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Discussion Starter #82
So I received an email saying that the slight tolerance differences in the retainers/keepers may result in varying heights, also forged keepers tend to have a slight raised edge on one side due to the manufacturing process, and as much as it might seem "out" it is in fact correct..

I have an option to order "perfectly" seated/matched retainers/locks - but was told that mine would work just perfectly -

Just some additional info i thought I would pass along-
 

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These look like beehive springs and matching retainers. If so they are made for and in metric dimensions not standard American measurements. GM never put metric valve train components nor beehive springs on production Gen 1 or 2 engines.

When beehive metric sized retainers and 11/32nd valve stem diameters are matched with locks machined for American standard measurements you get what you see here where the lock sits proud of the retainer. In my experience, which while extensive is not all knowing, the only beehive retainer I know of that properly addresses seating the locks flush with the top of the retainer as found with the Chevy production parts is the Comp. 787-16.

The fact you see the lock sitting proud of the retainer means the retainer and spring are compressed by that distance and that rather than the locks being in contact with the surface of their sides to the retainer’s there is only a line of ring contact. If you run high RPMs frequently this will be eventually break the lock or the retainer as these parts get pounded.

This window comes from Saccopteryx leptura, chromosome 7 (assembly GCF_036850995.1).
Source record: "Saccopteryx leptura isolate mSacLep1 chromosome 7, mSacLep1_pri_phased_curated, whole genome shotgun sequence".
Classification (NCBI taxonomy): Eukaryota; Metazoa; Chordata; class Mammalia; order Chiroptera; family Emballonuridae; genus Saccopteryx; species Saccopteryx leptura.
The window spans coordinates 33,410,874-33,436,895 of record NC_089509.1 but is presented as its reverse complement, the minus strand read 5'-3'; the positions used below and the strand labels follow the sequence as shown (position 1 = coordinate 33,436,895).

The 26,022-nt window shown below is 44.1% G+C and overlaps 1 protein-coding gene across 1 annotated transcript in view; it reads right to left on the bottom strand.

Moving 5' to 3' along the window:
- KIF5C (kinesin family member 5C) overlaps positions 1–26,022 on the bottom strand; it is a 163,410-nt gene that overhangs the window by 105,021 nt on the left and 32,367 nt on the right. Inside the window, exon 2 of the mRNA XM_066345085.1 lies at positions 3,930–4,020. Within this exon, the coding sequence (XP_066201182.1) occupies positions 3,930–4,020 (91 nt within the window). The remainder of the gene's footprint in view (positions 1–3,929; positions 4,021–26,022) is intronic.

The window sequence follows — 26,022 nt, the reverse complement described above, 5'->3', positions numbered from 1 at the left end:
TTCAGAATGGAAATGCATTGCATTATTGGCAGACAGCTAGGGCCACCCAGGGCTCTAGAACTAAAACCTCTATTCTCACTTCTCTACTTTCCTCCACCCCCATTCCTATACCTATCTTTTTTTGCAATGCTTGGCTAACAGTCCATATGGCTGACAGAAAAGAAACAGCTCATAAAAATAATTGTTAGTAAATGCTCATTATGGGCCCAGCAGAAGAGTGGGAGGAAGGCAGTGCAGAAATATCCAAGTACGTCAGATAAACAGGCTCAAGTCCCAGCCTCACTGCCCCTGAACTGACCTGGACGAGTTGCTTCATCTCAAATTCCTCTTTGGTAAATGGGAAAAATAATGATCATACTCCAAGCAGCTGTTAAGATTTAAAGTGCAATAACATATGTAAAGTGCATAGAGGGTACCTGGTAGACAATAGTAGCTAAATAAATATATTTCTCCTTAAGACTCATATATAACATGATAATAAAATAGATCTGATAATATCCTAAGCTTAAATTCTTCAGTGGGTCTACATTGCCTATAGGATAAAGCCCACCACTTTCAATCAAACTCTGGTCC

From an installation stand point yes you can do this and I’m sure a lot of people do. This caught my eye on my first beehive to Gen 1 build many years ago so I took the time to study what was going on, this being the difference between engine builders and engine assemblers, and why I get, or got before retiring, the big bucks as these little things can become expensive failure points and I don’t, and certainly my customers don‘t, like expensive but avoidable failures.

Bogie
 

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Chevrolet Performance 19303149 CT400 604 Crate Spring Retainers, Set/8

Beehive spring retainer for 11/32 valve. Uses conventional 11/32 locks.
 

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Discussion Starter #87 (Edited)
Ok - final stages of assembly here - this was a complete eagle kit, does the damper look "in" enough? (no reluctor - going carb) so it "should" be right - just checking..

  1. crank is 1 inch deep from inside damper
  2. back of damper is 0.250 from standard timing cover
  3. back of damper is 1-5/16 from machined block surface
  4. its a pioneer 47440 model damper (came with balanced kit)
Link to kit: Eagle Specialty Products B13405L03068 Eagle Street Performance Rotating Assemblies with Keith Black Pistons | Summit Racing


614536


614537


614538
 

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Discussion Starter #88